Self-esteem is the cornerstone to many things in life. In children, it is a characteristic that is needed to help them grow socially, emotionally, and academically. A healthy level of self-esteem will not only help your child feel good about himself, but it will help him make positive choices in his life.
Children with low levels of self-esteem can suffer in many ways. They may have trouble making friends, completing tasks, succeeding in school, and trying new things. They may have difficulty adjusting to changes in their lives. In addition, children with low self-esteem have often been seen as at-risk for negative behaviors.
Dr. Donald Johnson, Professor of Psychology at Northwestern College believes there is a correlation in these cases. “I believe when kids have low self-esteem they will seek out ways to feel good about themselves. If you look at kids involved in gangs, crime, and other negative behaviors, it’s pretty safe to assume these are kids who don’t feel very good about themselves.”
So how can you help enrich your child’s self-esteem? “One way to do this is to get your child involved in activities, and to encourage their forming relationships with others,” says Dr. Robin Goodman, Clinical Psychologist at New York University Medical Center.
Goodman also recommends using praise with your children. “Praise that is vague is less useful to a child than praise that is specific. For example, instead of saying ‘that picture is beautiful,’ say ‘I like how you used different colors.'” Goodman adds that confidence should be based on something specific, not on the child trying to please their parents.
Valerie Eastman, Assistant Professor of Psychology at Drury College suggests providing opportunities for children to take responsibility for things with little or no interference from mom and dad. “If they do a good job, they will know it and feel proud of themselves,” she says. Eastman recommends choosing age- appropriate activities that your child can accomplish, and not to expect them to accomplish tasks beyond their capabilities.
Another means of increasing self-esteem is through what Wally Goddard calls “gifts.” Goddard, an Associate Professor in Family and Child Development at Auburn University, believes that every child has a special gift or talent that can be developed. “Help children notice what they love, enjoy, seek…as clues to knowing their gift.
Encourage children to use their gifts to help others.” Goddard believes this brings about intrinsic rewards while helping others at the same time. There are many ways in which you can help boost your child’s self-esteem. Here are some examples you can put into practice: Let your child know you love them. Tell them how special they are to you. Tell them they are wonderful, smart, and beautiful. Let them know they are valued through your many interactions with them.
There are many ways in which you can help boost your child’s self-esteem. Here are some examples you can put into practice:
Let your child know you love them. Tell them how special they are to you. Tell them they are wonderful, smart, and beautiful.Let them know they are valued through your many interactions with them.
Be affectionate. Give them hugs, kisses, and pats on the back. Hold them in your lap and cuddle them. Tuck them in bed at night. Affection offers reassurance to children.
Praise your child. Give them recognition for their efforts. Tell them you are proud of them. Offer an occasional special privilege for a job well done. Remember to have reasonable, age-appropriate expectations for your child.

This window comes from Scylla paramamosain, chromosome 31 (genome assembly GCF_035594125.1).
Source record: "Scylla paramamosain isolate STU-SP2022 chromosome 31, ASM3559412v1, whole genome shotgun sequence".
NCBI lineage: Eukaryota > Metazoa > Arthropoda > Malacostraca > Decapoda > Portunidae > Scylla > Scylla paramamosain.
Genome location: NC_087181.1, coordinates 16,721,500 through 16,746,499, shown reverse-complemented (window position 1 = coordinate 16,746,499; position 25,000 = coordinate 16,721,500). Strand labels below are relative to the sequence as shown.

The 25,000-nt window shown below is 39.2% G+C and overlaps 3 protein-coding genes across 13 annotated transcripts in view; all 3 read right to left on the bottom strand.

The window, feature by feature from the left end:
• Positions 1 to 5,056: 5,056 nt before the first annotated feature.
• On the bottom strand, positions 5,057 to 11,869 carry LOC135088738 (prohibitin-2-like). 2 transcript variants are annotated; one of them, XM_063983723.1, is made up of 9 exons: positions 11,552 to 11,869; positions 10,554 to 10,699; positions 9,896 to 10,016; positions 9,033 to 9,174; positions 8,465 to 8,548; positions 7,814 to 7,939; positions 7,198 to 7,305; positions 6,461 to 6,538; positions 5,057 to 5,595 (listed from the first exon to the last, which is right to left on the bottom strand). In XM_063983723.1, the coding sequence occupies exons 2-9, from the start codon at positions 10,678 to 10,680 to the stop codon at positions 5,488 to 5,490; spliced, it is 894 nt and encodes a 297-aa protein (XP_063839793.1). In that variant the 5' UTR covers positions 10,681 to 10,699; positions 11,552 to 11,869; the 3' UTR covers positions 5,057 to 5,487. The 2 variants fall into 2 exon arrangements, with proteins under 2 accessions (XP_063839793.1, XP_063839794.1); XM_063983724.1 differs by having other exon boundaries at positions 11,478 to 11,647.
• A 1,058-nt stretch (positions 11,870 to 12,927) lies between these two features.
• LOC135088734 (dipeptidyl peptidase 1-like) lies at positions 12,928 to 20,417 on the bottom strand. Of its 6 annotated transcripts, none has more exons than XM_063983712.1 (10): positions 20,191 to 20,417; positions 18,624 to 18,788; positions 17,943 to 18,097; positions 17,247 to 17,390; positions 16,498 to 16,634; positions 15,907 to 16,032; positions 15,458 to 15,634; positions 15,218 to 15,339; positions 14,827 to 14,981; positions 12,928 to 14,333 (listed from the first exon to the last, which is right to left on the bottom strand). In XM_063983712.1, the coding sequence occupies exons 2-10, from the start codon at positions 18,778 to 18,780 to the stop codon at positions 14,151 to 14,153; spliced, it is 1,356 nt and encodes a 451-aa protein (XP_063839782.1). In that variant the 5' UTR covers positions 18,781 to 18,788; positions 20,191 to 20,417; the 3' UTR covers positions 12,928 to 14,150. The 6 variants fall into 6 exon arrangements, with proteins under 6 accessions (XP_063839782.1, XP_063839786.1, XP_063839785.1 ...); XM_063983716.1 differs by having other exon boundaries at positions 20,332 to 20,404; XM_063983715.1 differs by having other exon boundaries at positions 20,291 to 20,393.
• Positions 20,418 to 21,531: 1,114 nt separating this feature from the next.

Listen to your child. Take your child’s thoughts and feelings seriously. Show interest in what they have to say and how they feel about things. Validate their feelings. Keep the lines of communication open.
Define limits and reinforce them. Set up house rules, with input from your child. Come to an agreement on consequences if the rules are broken. Make the consequences logical and fair. Be consistent in enforcing them.
Encourage independence. Help your child feel confident that they can complete certain tasks on their own. Give them responsibilities and show your faith that they can handle them. Give them opportunities to make their own choices. Be a good role model. Children model the behavior that is around them.
Be a good role model by showing responsible behavior, good communication skills, and healthy lifestyle habits.
Spend time together. Quality time is one of the best things you can give your child. Find activities you can share and enjoy together, such as reading, bike riding, or baking.
Sports/Hobbies. Get your child involved in a sport, hobby or special activity. Whether it’s soccer, ballet, a scout troop, or playing an instrument, children can gain self- confidence through belonging to peer groups, learning new things, and finding things they are good at.
Accept your child as he is. Your child needs to know you love him for who he is. Learn to appreciate his uniqueness.
Helping children develop good self-esteem is one of the most important things a parent can do for their child. Good self- esteem will be the foundation on which your child builds the rest of his life. It will help him face the ups and downs with strength and optimism, and help him stay on the right track for a healthy lifestyle.
Books for Parents on Self-Esteem
1, Growing Up Great, by Dr. James W. Varni and Donna G. Corwin, The Berkley Publishing Group, 1993. 2, How to Talk so Kids Will Listen and Listen so Kids Will Talk, by Adele Aber and Elaine Mazlish, Avon Books, 1980.
3, Raising a Confident Child, by Joanne Oppenheim, Betty Boegehold, and Barbara Brenner, Random House, 1984.
4, The Optimistic Child, by Martin E.P. Seligman, Ph.D., Houghton Mifflin, 1995.
5, The Self-Confident Child, by Jean Yoder, M.D. and William Proctor, Facts on File Publishers, 1988.
6, You and Your Child’s Self-Esteem, by James M. Harris, Carroll and Graf Publishing, Inc., 1989.
Laura Lee Benson M.Ed.